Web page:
I have had the pleasure of talking to the inspiring Ellie Turpin, creator of the curious ‘Ada’s Poetry Engine.’
A fellow poetry lover, a recovering researcher and a full time mother, she had to spread the word of this intelligent piece of scientific engineering using code.
Aditi: Ellie, you are a busy lady! Thank you for giving us your time…please enlighten us all on this curious coding ‘poet’!
Ellie: This is a fascinating piece of engineering that was for the Festival of Science. Being a scientist, I never thought science and the arts could work in cohesion together.
However, having been an audience member of the performance arts that is prominent in Nottingham, such as the Nottingham Poetry festival, I was sure the two would get on!
Aditi: How does your marvellous coding engine work Ellie?
Ellie: The engine is inspired by Ada Lovelace of Nottingham, daughter of Lord Byron.
I wanted the poets and the scientists to work together, so I created my engine so that anyone who submitted a poem, or a phrase, the engine would re-mix the poem and it would come out with something different! This would be done by using algorithms.
Aditi: How were you inspired to start your journey into creating this unique project?
Ellie: We work with ‘Ignite Future’, a company in Nottingham that pushes young people to be architects of their own learning, to enable pupils to be artists, mathematicians, and of course scientists. So we work with schools and young adults , to promote literature , poetry, and technology collectively. I wanted to expose young people to performance poetry and science.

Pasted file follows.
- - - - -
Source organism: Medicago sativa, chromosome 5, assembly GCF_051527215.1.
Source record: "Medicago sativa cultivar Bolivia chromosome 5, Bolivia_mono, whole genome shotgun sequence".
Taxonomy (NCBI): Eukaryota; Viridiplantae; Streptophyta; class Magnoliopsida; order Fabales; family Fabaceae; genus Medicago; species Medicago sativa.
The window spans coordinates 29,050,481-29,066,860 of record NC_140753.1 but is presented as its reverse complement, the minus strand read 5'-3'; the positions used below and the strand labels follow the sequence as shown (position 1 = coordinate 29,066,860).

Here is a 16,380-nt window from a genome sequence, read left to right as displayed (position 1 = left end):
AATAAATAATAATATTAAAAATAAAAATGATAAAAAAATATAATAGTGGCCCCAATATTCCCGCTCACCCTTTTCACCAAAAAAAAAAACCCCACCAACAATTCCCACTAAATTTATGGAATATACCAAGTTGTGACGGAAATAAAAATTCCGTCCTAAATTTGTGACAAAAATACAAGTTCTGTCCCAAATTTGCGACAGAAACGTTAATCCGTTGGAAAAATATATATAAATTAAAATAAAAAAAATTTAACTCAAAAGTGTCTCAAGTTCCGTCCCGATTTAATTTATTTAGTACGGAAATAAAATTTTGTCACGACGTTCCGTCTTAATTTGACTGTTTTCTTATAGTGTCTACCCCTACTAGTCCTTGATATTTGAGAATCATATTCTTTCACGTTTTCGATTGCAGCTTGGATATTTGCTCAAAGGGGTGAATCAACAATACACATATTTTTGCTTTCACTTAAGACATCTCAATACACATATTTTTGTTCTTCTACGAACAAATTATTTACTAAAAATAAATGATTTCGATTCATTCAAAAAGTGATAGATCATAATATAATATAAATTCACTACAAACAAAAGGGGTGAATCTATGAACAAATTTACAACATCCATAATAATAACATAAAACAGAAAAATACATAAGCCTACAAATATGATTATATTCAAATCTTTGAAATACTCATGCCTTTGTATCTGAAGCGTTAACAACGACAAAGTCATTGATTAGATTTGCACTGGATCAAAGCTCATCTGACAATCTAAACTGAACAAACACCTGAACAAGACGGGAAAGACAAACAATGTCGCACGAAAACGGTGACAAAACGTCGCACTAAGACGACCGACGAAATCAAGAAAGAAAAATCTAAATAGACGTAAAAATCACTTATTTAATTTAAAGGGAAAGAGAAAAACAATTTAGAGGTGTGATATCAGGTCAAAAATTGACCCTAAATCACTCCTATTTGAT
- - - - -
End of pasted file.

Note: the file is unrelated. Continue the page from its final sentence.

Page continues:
Aditi: I work in primary education myself and as a fellow performance poet, I heartily and happily approve of such a creative, upcoming project. If you had to meet a poet, dead, alive, or local, who would you choose and why?
Ellie: Have you heard of a woman called Debris Stevenson? I love her poems that empower women, promoting equal rights and feminism. She has performed a poem along the lines of ‘Girl with the Tattoo’. She promotes confidence for women’s bodies. I also respect and love Hollie Mcnish, a female poet who writes about such detailed topics in such a positive yet realistic manner.
Aditi: I can wholeheartedly agree Ellie; being a humble poet myself, they are phenomenal.
If you had to choose a scientist’s work, that you think motivates, empowers and protects our next generation, who would you choose and why?
Ellie: That’s an easy one! Rosalynd Franklin. She is such a pioneer! She was instrumental in discovering the molecular structure of DNA, her X-Ray photographs were fundamental to unlocking these ‘building blocks’ of life. Without her, there wouldn’t have been such accurate evidence of our DNA, or our children.
Aditi: Thank you so much Ellie, its been fabulously inspiring to talk to you!